Canada and the World, Ep. 7: Security threats — who’s on the list?

A new podcast series from and the Balsillie School of International Affairs.

By: /
21 September, 2018

This week’s episode features a discussion on threats to Canada and the world, recorded live in Ottawa at the Conference of Defence Associations (CDA) Institute. What can be done against a revitalized Russia playing great power politics, and the worrying trend of growing populism in Europe?  

First, given that Canada currently has boots on the ground in Latvia to defend against Russian incursions, we examine whether or not Russia is indeed an adversarial country to Canada.

Second, panelists grapple with the question of whether Canada would be better served by cutting relations with bad actors on the world stage, especially given the institutional, political and economic damage that is being caused by various populist leaders in Europe.

Finally, we look at various Russian information operations in Europe and around the world, and how disinformation is affecting the outcomes of elections.

Our host

Bessma Momani is professor at the Balsillie School of International Affairs and University of Waterloo and a senior fellow at the Centre for International Governance Innovation. She’s also a non-resident senior fellow at the Stimson Center in Washington, D.C. and a Fulbright Scholar. She has been non-resident senior fellow at the Brookings Institution in Washington, D.C. and a 2015 Fellow at the Pierre Elliott Trudeau Foundation. She’s a frequent analyst and expert on international affairs in Canadian and global media. 

This week’s guests

Alexander Lanoszka is an assistant professor of international relations at the University of Waterloo. His areas of focus include international security, alliance politics, and theories of war, with special focus on Central and Northeastern Europe. Furthermore, he is a fellow at the Balsillie School of International Affairs.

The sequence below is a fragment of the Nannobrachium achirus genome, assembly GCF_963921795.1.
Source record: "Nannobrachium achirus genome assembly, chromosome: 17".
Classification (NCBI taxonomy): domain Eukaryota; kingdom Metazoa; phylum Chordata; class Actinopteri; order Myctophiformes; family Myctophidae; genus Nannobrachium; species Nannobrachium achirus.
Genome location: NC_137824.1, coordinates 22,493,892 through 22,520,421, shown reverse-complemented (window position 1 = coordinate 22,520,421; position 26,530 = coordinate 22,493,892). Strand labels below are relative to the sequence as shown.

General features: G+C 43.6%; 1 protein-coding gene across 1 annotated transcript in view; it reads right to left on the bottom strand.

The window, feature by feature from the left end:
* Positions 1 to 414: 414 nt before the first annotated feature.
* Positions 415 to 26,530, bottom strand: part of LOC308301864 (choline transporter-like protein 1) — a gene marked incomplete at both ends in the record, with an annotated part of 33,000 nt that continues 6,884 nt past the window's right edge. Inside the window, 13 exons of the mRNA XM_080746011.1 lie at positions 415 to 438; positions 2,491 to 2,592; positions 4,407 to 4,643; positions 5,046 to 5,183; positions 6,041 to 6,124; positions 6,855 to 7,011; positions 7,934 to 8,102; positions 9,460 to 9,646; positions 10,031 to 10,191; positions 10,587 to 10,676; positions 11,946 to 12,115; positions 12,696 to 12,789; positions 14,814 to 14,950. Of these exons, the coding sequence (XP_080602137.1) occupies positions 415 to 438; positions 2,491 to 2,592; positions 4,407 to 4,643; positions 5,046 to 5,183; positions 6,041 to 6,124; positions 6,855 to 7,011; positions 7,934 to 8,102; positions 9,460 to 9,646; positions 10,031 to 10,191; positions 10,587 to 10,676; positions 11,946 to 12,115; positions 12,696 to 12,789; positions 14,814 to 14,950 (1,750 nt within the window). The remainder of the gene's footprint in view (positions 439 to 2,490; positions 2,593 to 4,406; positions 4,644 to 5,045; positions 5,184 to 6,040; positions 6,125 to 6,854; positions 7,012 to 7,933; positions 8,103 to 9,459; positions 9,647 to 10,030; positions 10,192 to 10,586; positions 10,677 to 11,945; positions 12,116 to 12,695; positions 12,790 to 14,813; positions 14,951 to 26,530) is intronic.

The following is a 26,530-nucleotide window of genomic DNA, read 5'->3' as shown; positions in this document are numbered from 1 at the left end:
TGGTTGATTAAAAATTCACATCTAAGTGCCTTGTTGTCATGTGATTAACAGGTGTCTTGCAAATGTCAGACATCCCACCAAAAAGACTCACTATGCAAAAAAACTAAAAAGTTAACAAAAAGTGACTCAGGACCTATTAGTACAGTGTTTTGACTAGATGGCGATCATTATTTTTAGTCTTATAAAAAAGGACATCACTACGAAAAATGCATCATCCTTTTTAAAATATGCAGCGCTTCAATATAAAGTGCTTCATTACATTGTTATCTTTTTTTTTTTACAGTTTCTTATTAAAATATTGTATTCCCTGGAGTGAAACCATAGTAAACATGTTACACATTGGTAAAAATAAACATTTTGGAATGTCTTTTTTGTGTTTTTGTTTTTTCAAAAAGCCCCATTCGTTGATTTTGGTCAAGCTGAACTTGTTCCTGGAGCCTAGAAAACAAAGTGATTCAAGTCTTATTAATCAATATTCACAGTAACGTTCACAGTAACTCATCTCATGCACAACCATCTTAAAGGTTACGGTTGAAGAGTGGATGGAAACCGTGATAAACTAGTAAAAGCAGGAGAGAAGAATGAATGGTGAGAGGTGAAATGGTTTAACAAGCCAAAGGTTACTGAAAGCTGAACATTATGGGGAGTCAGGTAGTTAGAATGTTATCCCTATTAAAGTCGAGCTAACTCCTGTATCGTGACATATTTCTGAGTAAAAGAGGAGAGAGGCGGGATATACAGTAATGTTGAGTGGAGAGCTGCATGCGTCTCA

Michael Day has had a successful career in a variety of defence and security related roles, such as being Canada’s First Special Operations General Officer, as well as holding key senior appointments in the Canadian Armed Forces and within the North Atlantic Treaty Organization (NATO). Currently, Michael is a senior strategic advisor at Rheinmetall Defense.

Stephanie Carvin is an assistant professor of international affairs at the Norman Paterson School of International Affairs and a former national security analyst with the government of Canada. Her research interests include international law, security, terrorism and technology.

Richard Fadden has had an extensive and successful career in Canadian public service. He served as national security adviser to the prime minister of Canada from January 2015 to March 2016. Previously, he was deputy minister of National Defence (2013-2015) and served as director of the Canadian Security and Intelligence Service (2009-2013), among numerous other posts. Richard is currently a member of the board of directors of the Conference of Defence Associations Institute.

Canada and The World is produced and edited by Matthew Markudis. Each episode is available for download (below) and can also be found on iTunes and other podcast applications. 

Before you click away, we’d like to ask you for a favour … 

Journalism in Canada has suffered a devastating decline over the last two decades. Dozens of newspapers and outlets have shuttered. Remaining newsrooms are smaller. Nowhere is this erosion more acute than in the coverage of foreign policy and international news. It’s expensive, and Canadians, oceans away from most international upheavals, pay the outside world comparatively little attention.

At Open Canada, we believe this must change. If anything, the pandemic has taught us we can’t afford to ignore the changing world. What’s more, we believe, most Canadians don’t want to. Many of us, after all, come from somewhere else and have connections that reach around the world.

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